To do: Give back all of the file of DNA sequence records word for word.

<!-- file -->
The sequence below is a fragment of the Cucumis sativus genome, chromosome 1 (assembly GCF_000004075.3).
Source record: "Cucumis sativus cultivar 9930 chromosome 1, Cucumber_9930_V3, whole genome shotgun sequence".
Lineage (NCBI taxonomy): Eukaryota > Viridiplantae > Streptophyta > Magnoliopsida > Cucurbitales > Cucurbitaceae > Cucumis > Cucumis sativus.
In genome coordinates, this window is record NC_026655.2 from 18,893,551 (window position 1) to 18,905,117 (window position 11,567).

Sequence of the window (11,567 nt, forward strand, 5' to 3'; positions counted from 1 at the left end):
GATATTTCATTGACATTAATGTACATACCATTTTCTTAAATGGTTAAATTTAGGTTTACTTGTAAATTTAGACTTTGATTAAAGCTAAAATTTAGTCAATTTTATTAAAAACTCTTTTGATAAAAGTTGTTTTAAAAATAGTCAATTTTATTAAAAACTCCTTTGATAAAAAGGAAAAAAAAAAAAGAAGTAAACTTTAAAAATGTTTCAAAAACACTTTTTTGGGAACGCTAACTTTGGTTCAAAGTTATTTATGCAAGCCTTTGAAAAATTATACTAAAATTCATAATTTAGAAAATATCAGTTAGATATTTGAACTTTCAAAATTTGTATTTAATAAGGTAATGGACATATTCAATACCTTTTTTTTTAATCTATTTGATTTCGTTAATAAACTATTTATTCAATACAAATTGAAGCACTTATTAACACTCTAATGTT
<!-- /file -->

The sequence below is a fragment of the Cucumis sativus genome, chromosome 1 (assembly GCF_000004075.3).
Source record: "Cucumis sativus cultivar 9930 chromosome 1, Cucumber_9930_V3, whole genome shotgun sequence".
Lineage (NCBI taxonomy): Eukaryota > Viridiplantae > Streptophyta > Magnoliopsida > Cucurbitales > Cucurbitaceae > Cucumis > Cucumis sativus.
In genome coordinates, this window is record NC_026655.2 from 18,893,551 (window position 1) to 18,905,117 (window position 11,567).

Sequence of the window (11,567 nt, forward strand, 5' to 3'; positions counted from 1 at the left end):
GATATTTCATTGACATTAATGTACATACCATTTTCTTAAATGGTTAAATTTAGGTTTACTTGTAAATTTAGACTTTGATTAAAGCTAAAATTTAGTCAATTTTATTAAAAACTCTTTTGATAAAAGTTGTTTTAAAAATAGTCAATTTTATTAAAAACTCCTTTGATAAAAAGGAAAAAAAAAAAAGAAGTAAACTTTAAAAATGTTTCAAAAACACTTTTTTGGGAACGCTAACTTTGGTTCAAAGTTATTTATGCAAGCCTTTGAAAAATTATACTAAAATTCATAATTTAGAAAATATCAGTTAGATATTTGAACTTTCAAAATTTGTATTTAATAAGGTAATGGACATATTCAATACCTTTTTTTTTAATCTATTTGATTTCGTTAATAAACTATTTATTCAATACAAATTGAAGCACTTATTAACACTCTAATGTT